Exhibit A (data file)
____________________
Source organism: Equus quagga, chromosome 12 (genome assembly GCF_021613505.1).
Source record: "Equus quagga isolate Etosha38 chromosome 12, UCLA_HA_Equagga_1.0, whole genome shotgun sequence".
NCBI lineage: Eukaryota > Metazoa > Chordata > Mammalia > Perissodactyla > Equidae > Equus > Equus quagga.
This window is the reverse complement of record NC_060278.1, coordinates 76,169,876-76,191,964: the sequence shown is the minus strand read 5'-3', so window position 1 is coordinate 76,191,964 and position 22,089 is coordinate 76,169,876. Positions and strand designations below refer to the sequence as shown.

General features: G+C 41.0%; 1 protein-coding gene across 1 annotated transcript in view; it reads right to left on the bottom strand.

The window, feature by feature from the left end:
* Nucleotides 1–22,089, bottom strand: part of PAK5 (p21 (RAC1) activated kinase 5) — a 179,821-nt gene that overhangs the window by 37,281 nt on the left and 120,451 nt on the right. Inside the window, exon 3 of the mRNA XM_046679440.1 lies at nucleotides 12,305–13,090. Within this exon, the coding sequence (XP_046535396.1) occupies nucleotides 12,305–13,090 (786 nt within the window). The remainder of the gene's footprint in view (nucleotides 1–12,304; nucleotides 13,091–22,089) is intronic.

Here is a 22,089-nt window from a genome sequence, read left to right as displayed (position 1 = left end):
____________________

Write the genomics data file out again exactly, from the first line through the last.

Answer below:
Source organism: Equus quagga, chromosome 12 (genome assembly GCF_021613505.1).
Source record: "Equus quagga isolate Etosha38 chromosome 12, UCLA_HA_Equagga_1.0, whole genome shotgun sequence".
NCBI lineage: Eukaryota > Metazoa > Chordata > Mammalia > Perissodactyla > Equidae > Equus > Equus quagga.
This window is the reverse complement of record NC_060278.1, coordinates 76,169,876-76,191,964: the sequence shown is the minus strand read 5'-3', so window position 1 is coordinate 76,191,964 and position 22,089 is coordinate 76,169,876. Positions and strand designations below refer to the sequence as shown.

General features: G+C 41.0%; 1 protein-coding gene across 1 annotated transcript in view; it reads right to left on the bottom strand.

The window, feature by feature from the left end:
* Nucleotides 1–22,089, bottom strand: part of PAK5 (p21 (RAC1) activated kinase 5) — a 179,821-nt gene that overhangs the window by 37,281 nt on the left and 120,451 nt on the right. Inside the window, exon 3 of the mRNA XM_046679440.1 lies at nucleotides 12,305–13,090. Within this exon, the coding sequence (XP_046535396.1) occupies nucleotides 12,305–13,090 (786 nt within the window). The remainder of the gene's footprint in view (nucleotides 1–12,304; nucleotides 13,091–22,089) is intronic.

Here is a 22,089-nt window from a genome sequence, read left to right as displayed (position 1 = left end):